We are back in action again after a restful two-week California vacation! We didn't wait more than a day to jump right into the next phase of construction on our bus: plumbing. After much debate about what would be easiest and most non-toxic, we decided to go with copper pipes for the freshwater (kitchen sink) system instead of galvanized steel. Since our goal of the moment is to finish the bare minimum basics of our conversion first, we decided to forgo the shower installation for this phase of construction. (Eventually we plan to install a wood fired/solar hot water heater!)

    Diagram of our plumbing system (click to see a close up).

    First we picked up all the tools and materials that we would need to do the plumbing at our local hardware store, Jerry's: a small propane torch, flux, lead-free solder, a pipe cutter, copper pipe and fittings, two dielectric unions, a check valve, a shut-off valve, teflon thread-seal tape and a few galvanized steel fittings for the 55-gallon drum and pump. To actually learn the technique, we found a couple of copper sweating demonstrations on YouTube that were highly informative. It turned out to be easier and less dangerous than we had expected and we got a water tight seal on our first try! In the end, it also turned out to be way less strenuous than manhandling the galvanized steel fittings with vise-grips and plumbing wrenches, etc.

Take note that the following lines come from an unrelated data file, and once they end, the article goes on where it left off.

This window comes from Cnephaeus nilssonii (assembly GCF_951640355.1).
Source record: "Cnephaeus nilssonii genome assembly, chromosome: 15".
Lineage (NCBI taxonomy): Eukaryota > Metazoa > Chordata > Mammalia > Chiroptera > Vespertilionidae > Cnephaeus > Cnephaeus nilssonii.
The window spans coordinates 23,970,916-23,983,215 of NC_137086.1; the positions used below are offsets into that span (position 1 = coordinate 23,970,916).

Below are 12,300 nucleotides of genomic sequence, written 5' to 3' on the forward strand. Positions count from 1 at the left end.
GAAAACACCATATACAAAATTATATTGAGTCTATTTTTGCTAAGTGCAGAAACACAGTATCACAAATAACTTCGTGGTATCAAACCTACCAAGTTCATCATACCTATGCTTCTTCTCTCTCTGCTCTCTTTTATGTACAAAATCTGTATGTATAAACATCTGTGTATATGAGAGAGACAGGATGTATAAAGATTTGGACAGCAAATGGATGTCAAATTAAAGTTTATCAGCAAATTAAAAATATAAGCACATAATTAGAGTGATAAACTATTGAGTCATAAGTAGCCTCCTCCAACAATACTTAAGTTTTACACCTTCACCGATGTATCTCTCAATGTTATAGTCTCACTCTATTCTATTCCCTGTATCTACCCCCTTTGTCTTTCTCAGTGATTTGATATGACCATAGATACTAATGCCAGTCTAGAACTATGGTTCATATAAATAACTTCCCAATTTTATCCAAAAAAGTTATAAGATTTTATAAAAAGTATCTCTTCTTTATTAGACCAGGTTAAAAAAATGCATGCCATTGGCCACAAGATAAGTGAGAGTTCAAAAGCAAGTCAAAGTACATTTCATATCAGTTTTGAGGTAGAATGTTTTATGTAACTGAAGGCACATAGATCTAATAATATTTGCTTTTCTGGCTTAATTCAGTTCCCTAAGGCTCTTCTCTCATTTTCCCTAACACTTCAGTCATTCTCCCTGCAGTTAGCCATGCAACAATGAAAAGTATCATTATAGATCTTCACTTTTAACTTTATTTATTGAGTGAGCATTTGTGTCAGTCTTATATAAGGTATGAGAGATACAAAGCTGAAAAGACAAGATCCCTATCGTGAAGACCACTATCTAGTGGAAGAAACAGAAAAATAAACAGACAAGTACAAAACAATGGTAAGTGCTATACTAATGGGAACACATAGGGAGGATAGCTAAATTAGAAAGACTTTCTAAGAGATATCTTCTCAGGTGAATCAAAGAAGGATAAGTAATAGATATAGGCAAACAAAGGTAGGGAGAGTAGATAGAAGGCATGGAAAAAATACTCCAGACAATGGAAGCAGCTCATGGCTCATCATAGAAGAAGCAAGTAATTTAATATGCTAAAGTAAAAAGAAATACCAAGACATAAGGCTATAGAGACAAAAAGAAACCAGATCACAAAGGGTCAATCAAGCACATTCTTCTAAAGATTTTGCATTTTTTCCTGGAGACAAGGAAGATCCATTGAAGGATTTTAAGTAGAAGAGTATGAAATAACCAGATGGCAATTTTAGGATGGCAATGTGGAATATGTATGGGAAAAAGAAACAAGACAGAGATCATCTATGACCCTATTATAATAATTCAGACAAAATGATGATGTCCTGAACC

Sweated copper joins.

    Because our system involved such a variety of pieces (copper, steel, brass, threaded, non-threaded, dielectric, etc) that each have their own set of unique needs, the most challenging part of the whole process ended up figuring out which pieces to put together first and in what order so that it was possible to put them together at all. We were working in tight places and everything was all relative to everything else. But once we had thought it out enough, it all just sort of came together. It sure was satisfying to be able to pump water out of our faucet at the end of the day with absolutely no leaks!

    Shut-off valve near tank.

    Check-valve below water pump.

    The other piece of the plumbing involved a pretty massive bushing/bulkhead contraption that will double as a fill hole and a vent for the tank.

    Our 55-gallon drum freshwater tank.

    Fill hole and vent.

    To secure the 55-gallon drum, we screwed down 2x2's on either side to act as a sort of cradle. Then we put four hefty screw/eyelets in and secured two tie-downs across the tank. Eventually we will put in front and back supports as well. We also plan on insulating the tank with that thin foil-bubble wrap insulation to cut down on general condensation and the possibility of freezing.

    Up next: propane and woodstove!Source URL:
    Visit Future Design Interior for daily updated images of art collection